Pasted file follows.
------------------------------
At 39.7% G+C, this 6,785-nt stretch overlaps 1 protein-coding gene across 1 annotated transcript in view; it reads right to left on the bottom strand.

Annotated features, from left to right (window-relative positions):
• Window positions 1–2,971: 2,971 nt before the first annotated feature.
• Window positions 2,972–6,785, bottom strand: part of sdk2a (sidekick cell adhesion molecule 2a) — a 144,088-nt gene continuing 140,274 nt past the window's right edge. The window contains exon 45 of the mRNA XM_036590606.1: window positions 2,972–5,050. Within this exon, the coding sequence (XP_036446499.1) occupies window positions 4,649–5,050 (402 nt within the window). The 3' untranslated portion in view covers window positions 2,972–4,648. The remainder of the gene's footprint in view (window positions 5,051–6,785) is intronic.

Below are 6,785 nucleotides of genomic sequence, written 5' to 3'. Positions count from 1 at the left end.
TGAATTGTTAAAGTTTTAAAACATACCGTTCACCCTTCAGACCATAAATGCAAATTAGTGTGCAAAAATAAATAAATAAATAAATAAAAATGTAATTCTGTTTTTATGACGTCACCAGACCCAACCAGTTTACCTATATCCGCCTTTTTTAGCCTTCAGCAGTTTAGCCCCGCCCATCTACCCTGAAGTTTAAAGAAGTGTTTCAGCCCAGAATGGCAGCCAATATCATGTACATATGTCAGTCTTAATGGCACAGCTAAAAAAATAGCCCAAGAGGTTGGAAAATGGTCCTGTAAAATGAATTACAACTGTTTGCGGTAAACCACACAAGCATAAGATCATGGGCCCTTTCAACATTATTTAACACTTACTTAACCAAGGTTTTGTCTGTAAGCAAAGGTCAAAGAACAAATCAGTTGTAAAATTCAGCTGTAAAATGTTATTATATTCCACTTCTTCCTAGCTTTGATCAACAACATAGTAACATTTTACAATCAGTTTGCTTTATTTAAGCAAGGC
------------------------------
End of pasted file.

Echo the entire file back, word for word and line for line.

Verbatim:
At 39.7% G+C, this 6,785-nt stretch overlaps 1 protein-coding gene across 1 annotated transcript in view; it reads right to left on the bottom strand.

Annotated features, from left to right (window-relative positions):
• Window positions 1–2,971: 2,971 nt before the first annotated feature.
• Window positions 2,972–6,785, bottom strand: part of sdk2a (sidekick cell adhesion molecule 2a) — a 144,088-nt gene continuing 140,274 nt past the window's right edge. The window contains exon 45 of the mRNA XM_036590606.1: window positions 2,972–5,050. Within this exon, the coding sequence (XP_036446499.1) occupies window positions 4,649–5,050 (402 nt within the window). The 3' untranslated portion in view covers window positions 2,972–4,648. The remainder of the gene's footprint in view (window positions 5,051–6,785) is intronic.

Below are 6,785 nucleotides of genomic sequence, written 5' to 3'. Positions count from 1 at the left end.
TGAATTGTTAAAGTTTTAAAACATACCGTTCACCCTTCAGACCATAAATGCAAATTAGTGTGCAAAAATAAATAAATAAATAAATAAAAATGTAATTCTGTTTTTATGACGTCACCAGACCCAACCAGTTTACCTATATCCGCCTTTTTTAGCCTTCAGCAGTTTAGCCCCGCCCATCTACCCTGAAGTTTAAAGAAGTGTTTCAGCCCAGAATGGCAGCCAATATCATGTACATATGTCAGTCTTAATGGCACAGCTAAAAAAATAGCCCAAGAGGTTGGAAAATGGTCCTGTAAAATGAATTACAACTGTTTGCGGTAAACCACACAAGCATAAGATCATGGGCCCTTTCAACATTATTTAACACTTACTTAACCAAGGTTTTGTCTGTAAGCAAAGGTCAAAGAACAAATCAGTTGTAAAATTCAGCTGTAAAATGTTATTATATTCCACTTCTTCCTAGCTTTGATCAACAACATAGTAACATTTTACAATCAGTTTGCTTTATTTAAGCAAGGC